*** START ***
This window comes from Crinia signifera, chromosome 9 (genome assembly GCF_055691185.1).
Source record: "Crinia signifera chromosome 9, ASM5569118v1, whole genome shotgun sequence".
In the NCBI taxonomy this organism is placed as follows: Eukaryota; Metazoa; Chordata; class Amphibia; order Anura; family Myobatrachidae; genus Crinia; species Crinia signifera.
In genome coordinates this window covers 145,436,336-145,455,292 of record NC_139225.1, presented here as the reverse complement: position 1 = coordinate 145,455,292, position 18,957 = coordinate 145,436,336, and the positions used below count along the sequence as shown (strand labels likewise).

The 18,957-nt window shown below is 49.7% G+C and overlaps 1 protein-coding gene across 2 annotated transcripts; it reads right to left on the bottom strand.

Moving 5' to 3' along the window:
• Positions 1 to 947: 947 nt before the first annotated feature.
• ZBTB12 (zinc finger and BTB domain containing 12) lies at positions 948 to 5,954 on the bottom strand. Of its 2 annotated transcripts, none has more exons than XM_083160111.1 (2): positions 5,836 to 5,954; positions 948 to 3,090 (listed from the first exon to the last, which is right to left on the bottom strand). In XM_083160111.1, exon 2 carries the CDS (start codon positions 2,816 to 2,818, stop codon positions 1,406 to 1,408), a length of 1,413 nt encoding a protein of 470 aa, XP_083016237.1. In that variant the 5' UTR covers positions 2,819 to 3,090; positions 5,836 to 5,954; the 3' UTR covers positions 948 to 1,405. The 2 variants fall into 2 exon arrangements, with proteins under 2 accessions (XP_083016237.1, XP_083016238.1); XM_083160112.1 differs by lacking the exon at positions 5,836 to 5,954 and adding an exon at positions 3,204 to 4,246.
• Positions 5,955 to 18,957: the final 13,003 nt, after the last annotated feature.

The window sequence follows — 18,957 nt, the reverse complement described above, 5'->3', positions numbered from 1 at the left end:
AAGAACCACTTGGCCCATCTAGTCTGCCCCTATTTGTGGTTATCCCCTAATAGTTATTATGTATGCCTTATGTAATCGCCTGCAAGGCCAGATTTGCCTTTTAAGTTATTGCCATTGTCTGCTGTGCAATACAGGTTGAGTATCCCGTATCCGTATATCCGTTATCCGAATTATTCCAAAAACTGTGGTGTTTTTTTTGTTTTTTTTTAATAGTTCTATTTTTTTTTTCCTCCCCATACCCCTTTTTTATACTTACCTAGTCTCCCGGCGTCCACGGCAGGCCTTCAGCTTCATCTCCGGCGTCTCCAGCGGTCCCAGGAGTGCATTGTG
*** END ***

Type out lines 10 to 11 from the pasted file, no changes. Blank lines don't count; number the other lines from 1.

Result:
The window sequence follows — 18,957 nt, the reverse complement described above, 5'->3', positions numbered from 1 at the left end:
AAGAACCACTTGGCCCATCTAGTCTGCCCCTATTTGTGGTTATCCCCTAATAGTTATTATGTATGCCTTATGTAATCGCCTGCAAGGCCAGATTTGCCTTTTAAGTTATTGCCATTGTCTGCTGTGCAATACAGGTTGAGTATCCCGTATCCGTATATCCGTTATCCGAATTATTCCAAAAACTGTGGTGTTTTTTTTGTTTTTTTTTAATAGTTCTATTTTTTTTTTCCTCCCCATACCCCTTTTTTATACTTACCTAGTCTCCCGGCGTCCACGGCAGGCCTTCAGCTTCATCTCCGGCGTCTCCAGCGGTCCCAGGAGTGCATTGTG